CIRIA welcomed delegates to the Trees in the built environment event on March 15th, which coincided with Climate Week and the launch of the new CIRIA publication, The benefits of large species trees in urban landscapes: a costing, design and management guide (C712). With the upcoming Rio +20 conference and ongoing discussions about sustainability, this event was a timely reminder of the importance of green infrastructure.
Mark Job from Arup kicked off the afternoon by giving an in-depth report on the impact of trees - and especially large trees, on climate temperature, health and wellbeing, flood risks and even house prices. Mark went on to describe the current situation which has seen the growing popularity of so-called “lollipop” trees or single trees. He added that the benefits of large trees far outweighed the supposed negatives. Large trees, especially in urban areas, reduce temperatures and can protect concrete and paving stones by shielding surfaces from the rays of the sun. Ascetically, large trees can create a more picturesque view and can even push up house prices on the streets in which they are planted. Studies show that large trees (particularly forest trees) can even help to improve recovery rates of hospital patients when they are surrounded by them.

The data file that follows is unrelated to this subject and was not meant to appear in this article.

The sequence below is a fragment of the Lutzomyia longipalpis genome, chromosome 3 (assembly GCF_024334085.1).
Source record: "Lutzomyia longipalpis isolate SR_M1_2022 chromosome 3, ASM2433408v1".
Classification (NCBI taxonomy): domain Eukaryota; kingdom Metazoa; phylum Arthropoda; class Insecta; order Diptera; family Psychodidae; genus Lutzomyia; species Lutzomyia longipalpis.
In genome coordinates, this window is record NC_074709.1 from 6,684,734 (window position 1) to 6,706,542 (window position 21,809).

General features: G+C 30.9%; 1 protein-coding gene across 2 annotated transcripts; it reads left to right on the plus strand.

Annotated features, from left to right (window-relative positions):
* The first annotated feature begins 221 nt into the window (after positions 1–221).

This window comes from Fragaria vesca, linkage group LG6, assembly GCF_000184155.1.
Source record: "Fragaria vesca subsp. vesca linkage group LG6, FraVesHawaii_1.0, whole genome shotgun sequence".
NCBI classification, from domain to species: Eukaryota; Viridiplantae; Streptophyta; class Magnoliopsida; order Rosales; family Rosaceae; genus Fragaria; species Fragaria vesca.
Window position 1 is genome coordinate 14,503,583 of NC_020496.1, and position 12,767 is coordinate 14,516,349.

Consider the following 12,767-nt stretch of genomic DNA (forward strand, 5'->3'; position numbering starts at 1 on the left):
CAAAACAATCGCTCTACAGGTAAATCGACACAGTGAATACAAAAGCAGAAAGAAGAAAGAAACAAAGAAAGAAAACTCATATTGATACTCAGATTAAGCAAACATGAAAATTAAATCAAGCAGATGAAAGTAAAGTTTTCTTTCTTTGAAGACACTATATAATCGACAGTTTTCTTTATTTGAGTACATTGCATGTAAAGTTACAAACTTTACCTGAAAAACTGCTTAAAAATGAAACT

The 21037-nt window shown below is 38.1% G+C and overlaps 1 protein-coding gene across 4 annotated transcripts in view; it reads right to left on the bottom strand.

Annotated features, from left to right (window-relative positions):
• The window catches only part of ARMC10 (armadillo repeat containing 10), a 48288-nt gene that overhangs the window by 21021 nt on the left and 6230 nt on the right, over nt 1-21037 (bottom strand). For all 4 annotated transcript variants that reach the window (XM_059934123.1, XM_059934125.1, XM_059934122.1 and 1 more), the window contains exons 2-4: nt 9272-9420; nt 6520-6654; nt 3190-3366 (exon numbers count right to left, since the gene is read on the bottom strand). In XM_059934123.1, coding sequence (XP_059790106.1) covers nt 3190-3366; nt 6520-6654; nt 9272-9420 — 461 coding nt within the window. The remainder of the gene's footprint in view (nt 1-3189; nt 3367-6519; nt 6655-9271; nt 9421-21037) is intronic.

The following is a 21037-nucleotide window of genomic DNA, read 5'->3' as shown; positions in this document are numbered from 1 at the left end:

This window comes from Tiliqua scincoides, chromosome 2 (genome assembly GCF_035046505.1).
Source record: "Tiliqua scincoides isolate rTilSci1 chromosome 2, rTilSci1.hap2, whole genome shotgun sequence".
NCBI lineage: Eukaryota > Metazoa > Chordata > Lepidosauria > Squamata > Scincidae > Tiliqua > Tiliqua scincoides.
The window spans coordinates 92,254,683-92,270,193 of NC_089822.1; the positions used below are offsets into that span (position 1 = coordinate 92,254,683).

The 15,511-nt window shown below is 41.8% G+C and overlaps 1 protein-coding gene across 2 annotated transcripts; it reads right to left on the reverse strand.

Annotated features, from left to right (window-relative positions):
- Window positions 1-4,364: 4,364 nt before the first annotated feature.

Given the clear social and climatic benefits of large trees, he recommended that firms plan for the planting of large trees in advance. Mark added that it was imperative to: “Select the right tree from the outset but also protect and retain existing forest trees.”
Following Mark was Peter Massini from the GLA who gave an insight into the policy ramifications of large trees. He noted that: “We don’t have the same approach to green infrastructure in the way that we have with other infrastructure networks like drains and roads.”
Dean Bowie, CEO of Greenleaf, the urban tree pit design company, gave a run down of various issues that come up when architects plan for trees. He highlighted the importance of space, aeration and soil volume for trees and their roots to thrive. Joanne Kwan, rounded up the event by summarising the key points and giving an overview of the new CIRIA guidance.
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